Banned Books Week
I’ll be honest: I hadn’t heard of Banned Books Week. That makes me shamefaced because I am so anti-censorship, it’s not even funny. In high school, I did not one, not two, but three separate presentations on censorship, because it was probably the only thing I was really passionate about in high school.
I also want to take the time to mention something kinda cool and surprising – of the top 100 most banned and challenged classics according to the ALA, a total of 8 of them were required reading in my high school. Not optional reading. Definitely not banned. I had to read them to pass.
And beyond that, the first time I read a number of authors – including Kurt Vonnegut, J. D. Salinger, Douglas Adams, Joseph Heller, Jack Kerouac, Ernest Hemingway, and Virginia Wolfe – was when I checked out their books from my high school library.
And, in steps further, when I was in high school, when I wrote short stories for my creative writing and English classes, nobody ever cared if I swore or if the content got violent. As long as I had proper grammar and stayed on topic, they didn’t mind.
I never knew that a small-town in Minnesota would be so progressive. Way to not suck, Austin!
But I digress. The point is that banning books is stupid. I’m not saying you have to like books or read them or even let your children read them, but deciding someone else’s children can’t read them is ridiculous. Especially when so few kids read today (or so the internet tells me).
And that really is who you’re hurting. It’s the kids.
You can ban as many books as you want from schools, libraries, and even burn them at your PTA meetings. But thanks to the good ol’ First Ammendment (which is FIRST for a reason), you can’t really ban it. You can’t stop me from getting it. I have Amazon, and I can order 37 copies of Lolita and Mein Kampf if I want to (which I don’t – I’ve read them both and didn’t like either of them, but I don’t think you should ban them).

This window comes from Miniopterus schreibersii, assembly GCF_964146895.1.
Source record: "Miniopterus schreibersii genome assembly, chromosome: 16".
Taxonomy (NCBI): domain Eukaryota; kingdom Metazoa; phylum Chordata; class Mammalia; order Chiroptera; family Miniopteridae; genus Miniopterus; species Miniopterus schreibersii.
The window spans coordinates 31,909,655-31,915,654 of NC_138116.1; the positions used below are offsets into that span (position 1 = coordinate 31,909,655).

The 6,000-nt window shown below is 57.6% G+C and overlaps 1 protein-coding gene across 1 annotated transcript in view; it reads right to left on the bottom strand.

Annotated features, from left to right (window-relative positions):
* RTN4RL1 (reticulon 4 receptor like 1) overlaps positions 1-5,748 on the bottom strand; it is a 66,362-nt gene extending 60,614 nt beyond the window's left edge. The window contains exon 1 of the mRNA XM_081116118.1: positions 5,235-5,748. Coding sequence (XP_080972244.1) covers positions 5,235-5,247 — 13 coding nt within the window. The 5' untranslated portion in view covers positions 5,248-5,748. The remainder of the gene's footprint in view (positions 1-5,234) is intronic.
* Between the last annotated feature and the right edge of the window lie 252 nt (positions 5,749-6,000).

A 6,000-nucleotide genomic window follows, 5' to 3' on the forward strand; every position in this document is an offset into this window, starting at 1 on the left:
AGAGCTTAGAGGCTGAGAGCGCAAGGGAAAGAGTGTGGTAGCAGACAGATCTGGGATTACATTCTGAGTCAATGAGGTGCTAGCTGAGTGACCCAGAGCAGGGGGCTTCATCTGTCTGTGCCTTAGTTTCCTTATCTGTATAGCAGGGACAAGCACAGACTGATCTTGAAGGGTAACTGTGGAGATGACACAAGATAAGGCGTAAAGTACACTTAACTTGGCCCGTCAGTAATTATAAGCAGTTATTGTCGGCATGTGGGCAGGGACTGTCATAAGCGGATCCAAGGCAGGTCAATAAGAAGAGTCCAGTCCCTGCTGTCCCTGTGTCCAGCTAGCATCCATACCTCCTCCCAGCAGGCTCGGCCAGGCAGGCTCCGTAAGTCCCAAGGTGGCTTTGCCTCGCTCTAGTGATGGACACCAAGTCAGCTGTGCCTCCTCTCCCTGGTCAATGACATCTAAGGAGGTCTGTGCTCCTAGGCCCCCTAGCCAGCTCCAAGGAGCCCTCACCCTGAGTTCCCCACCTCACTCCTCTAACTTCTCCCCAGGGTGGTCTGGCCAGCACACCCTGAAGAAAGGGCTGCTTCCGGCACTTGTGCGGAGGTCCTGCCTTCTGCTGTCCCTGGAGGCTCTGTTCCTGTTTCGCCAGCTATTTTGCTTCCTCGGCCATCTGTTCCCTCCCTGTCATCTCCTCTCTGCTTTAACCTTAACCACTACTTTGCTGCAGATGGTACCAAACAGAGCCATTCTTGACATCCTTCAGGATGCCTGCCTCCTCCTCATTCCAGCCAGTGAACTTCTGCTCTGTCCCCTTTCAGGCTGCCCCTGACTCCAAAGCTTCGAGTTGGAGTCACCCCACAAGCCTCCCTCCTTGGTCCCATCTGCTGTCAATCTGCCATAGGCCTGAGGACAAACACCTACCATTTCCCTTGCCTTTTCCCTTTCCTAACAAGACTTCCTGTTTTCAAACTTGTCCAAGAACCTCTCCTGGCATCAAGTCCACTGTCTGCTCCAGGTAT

I write books for young adults. A couple of adults have complained about the content of my books – i.e. the occasional language and non-graphic sexual… themes? (They do not complain of the violence, though, or the amount of blood-drinking, but that’s another topic of another day).
I have tried to keep my books PG-13, but I am aware that some people might find my books inappropriate children. And that’s fine with me. How you want to raise your child is between you and your child. I also believe that parents are that concerned about what their children are reading tend to know what their kids reading – and they would without a school imposing a ban.
At any rate, I encourage everyone to read a Banned or Challenged Book this week. It’s a broad list, from Judy Blume to Stephen King, with most people in between. For a full list of the Top 100 Most Frequently Banned or Challenged Books, go: here.
I’m going to read Hitchiker’s Guide to the Galaxy by Douglas Adams, because I’ve been wanting to read it lately anyway. Richelle Mead’s Vampire Academy series as the awesome distinction of being one of the few books to be banned… before it was ever written. (Click: here to find out why.)
Also, just check out Richelle’s awesome post about Banned Books: here.
Oh, and you should read Lenny Bruce. Or watch the fantastic film Lenny starring Dustin Hoffman about his life. He’s like a personal hero. Lenny said, “It’ s the suppression of the word that gives it the power.” And he is soo right.
And for reasons I don’t understand My Blood Approves is currently 10% on sale Amazon for the Kindle and Fate is 20% on sale Amazon for Kindle. So, that’s a deal.And Switched is 20% off at Barnes and Noble for the Nook.
Oh, and my 11-year-old brother texted me yesterday. He said he asked his school library to order my books, and they’re going to. So, I’m not banned! Yay!